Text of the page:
Al Qaeda leader Osama bin Laden was killed in a firefight with US forces in Pakistan on Sunday, ending a nearly 10-year worldwide hunt for the mastermind of the Sept. 11 attacks.
“Justice has been done,” President Barack Obama declared in a hastily called, late-night White House speech announcing the death of the elusive head of the militant group behind a series of deadly bombings across the world.
Bin Laden's death is highly symbolic but it was unclear whether it would mark a turning point in the worldwide war against a highly fractured network of militants, or end any sooner the battle against the Taliban in Afghanistan.
A source familiar with the US operation said bin Laden was shot in the head. His death was confirmed separately by officials in Pakistan.
Jubilant, flag-waving celebrations erupted in Washington and New York. It was the biggest national security victory for Obama since he took office in early 2009 and could give him a political boost as he seeks re-election in 2012.
Obama may now find it easier to wind down the nearly decade-old war in Afghanistan, begun after the Sept. 11, 2001, attacks on New York and Washington that killed nearly 3,000.
Pakistanis not told
But the operation could complicate relations with Pakistan already frayed over US drone strikes in the west of the country and the jailing of a CIA contractor accused of killing two Pakistani men.
A US official said Pakistani authorities were told the details of the raid after it had taken place.
Obama said US forces led a targeted operation that killed bin Laden in a compound in Abbotabad north of Islamabad. No Americans were killed in the operation and they took care to avoid civilian casualties, he said.
Bin Laden and three adult men, including a son of bin Laden were killed along with a woman who was used as a shield by a male combatant, officials said.
The operation took under 40 minutes. A US helicopter was lost due to a mechanical problem and its crew and assault force safely evacuated.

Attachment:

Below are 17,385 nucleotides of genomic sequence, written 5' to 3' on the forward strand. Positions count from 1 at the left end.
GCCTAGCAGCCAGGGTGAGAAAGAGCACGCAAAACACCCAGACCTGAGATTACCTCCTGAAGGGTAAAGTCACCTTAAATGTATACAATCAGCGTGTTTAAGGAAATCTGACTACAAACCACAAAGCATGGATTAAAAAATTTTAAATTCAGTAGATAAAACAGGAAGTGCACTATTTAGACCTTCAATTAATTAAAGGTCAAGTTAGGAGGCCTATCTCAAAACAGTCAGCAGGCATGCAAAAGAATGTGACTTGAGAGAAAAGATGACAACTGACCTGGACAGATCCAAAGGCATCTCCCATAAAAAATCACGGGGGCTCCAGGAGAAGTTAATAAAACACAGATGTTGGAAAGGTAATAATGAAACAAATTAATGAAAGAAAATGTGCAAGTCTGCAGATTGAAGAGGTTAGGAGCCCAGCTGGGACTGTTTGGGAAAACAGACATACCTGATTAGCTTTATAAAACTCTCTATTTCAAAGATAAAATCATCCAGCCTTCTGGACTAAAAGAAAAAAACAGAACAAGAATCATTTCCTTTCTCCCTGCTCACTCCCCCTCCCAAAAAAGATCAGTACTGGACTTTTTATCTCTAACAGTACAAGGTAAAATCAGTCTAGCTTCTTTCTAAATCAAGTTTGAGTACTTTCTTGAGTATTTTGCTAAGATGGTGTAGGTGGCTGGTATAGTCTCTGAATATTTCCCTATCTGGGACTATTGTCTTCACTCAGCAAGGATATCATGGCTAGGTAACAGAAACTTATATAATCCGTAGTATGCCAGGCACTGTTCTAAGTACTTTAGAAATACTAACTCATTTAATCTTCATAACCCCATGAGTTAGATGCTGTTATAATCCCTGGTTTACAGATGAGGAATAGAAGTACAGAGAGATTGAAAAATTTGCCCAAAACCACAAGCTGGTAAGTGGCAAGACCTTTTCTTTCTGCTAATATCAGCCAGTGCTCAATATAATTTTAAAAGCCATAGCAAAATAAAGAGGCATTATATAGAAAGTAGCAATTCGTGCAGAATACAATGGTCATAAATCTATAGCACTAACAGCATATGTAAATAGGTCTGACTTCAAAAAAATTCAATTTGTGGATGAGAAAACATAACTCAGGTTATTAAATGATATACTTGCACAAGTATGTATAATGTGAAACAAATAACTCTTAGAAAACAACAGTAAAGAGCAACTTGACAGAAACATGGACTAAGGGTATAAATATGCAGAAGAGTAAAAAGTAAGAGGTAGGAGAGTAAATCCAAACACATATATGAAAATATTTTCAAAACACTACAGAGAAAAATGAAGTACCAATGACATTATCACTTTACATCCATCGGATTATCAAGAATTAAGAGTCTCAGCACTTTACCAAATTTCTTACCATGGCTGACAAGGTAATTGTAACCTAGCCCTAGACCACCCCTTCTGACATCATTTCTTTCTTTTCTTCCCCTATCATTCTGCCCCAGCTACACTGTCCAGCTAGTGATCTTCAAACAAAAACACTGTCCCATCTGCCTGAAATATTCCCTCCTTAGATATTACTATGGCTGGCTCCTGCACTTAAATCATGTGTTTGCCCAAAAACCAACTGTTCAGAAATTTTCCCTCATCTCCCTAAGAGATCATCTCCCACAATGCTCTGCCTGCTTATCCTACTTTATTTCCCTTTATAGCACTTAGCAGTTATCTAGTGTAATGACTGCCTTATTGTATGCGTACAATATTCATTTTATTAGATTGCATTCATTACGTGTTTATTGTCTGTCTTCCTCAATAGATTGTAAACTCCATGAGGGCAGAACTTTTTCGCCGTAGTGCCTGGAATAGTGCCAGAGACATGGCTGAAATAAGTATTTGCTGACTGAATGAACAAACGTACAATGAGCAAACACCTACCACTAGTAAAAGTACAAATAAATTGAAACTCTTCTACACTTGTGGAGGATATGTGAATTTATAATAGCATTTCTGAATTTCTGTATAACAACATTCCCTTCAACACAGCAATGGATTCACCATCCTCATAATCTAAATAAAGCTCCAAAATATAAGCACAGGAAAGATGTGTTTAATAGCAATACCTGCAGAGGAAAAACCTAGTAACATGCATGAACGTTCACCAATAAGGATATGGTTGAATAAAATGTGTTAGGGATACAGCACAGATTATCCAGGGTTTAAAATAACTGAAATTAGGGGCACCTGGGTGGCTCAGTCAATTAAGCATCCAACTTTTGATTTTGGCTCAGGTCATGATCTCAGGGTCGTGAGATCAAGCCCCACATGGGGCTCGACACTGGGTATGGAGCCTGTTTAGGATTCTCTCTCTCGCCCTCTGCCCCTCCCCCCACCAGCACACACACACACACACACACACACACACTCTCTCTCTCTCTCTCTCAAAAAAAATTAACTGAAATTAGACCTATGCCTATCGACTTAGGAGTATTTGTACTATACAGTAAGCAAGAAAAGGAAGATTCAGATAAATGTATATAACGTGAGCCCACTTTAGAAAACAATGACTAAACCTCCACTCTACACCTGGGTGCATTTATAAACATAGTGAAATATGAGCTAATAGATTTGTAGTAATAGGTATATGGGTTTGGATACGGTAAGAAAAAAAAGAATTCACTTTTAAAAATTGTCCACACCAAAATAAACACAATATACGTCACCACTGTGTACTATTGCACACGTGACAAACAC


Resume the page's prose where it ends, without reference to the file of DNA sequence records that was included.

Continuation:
The operation was monitored in real-time by CIA Director Leon Panetta and other intelligence officials in a conference room at CIA headquarters in Langley, Virginia, an official said.
Senior administration officials said they were finally led to bin Laden after more than four years tracking one of his trusted couriers, and the man's brother, using intelligence obtained from detainees captured after Sept. 11.
They finally identified the men's residence in August 2010, and quickly realized the $1 million; three-story property was far more than the home of two individuals with no discernible source of wealth.
Authorities said Obama's hideaway, built in 2005, was about eight times larger than other homes in the area, located when it was built at the end of a narrow dirt road. It had security features including 12- to 18-foot walls topped with barbed wire, internal walls for extra privacy, and access controlled through two security gates.
It had no telephone or Internet connection. Bin Laden's death triggered a travel alert for Americans worldwide, the US State Department said, warning of the potential for anti-American violence.
Thousands of people gathered outside the White House, waving American flags, cheering and chanting “USA, USA, USA.”
Car drivers blew their horns in celebration and people streamed to Lafayette Park across from the street, as police vehicles with their lights flashing stood vigil.
“I'm down here to witness the history. My boyfriend is commissioning as a Marine next week. So I'm really proud of the troops,” Laura Vogler, a junior at American University in Washington, said outside the White House.
Similar celebrations erupted in New York's Ground Zero, site of the World Trade Center twin towers felled by hijacked airplanes on Sept. 11.
A market perception that the death of bin Laden reduced the security risks facing the United States lifted the dollar from a three-year low and raised stock index futures.
US crude oil prices also fell. “Current oil prices are regarded by most analysts as carrying significant risk premium at current levels and good news on the geopolitical front has the potential to move prices back below $100,” said Ric Spooner, chief analyst at CMC Markets in Sydney.
However, some analysts said the market impact would be short lived.
Many Americans had given up hope of finding bin Laden after he vanished in the mountains of Afghanistan in late 2001.
Intelligence that originated last August provided the clues that eventually led to bin Laden's trail, the president said. A US official said Obama gave the final order to pursue the operation last Friday morning.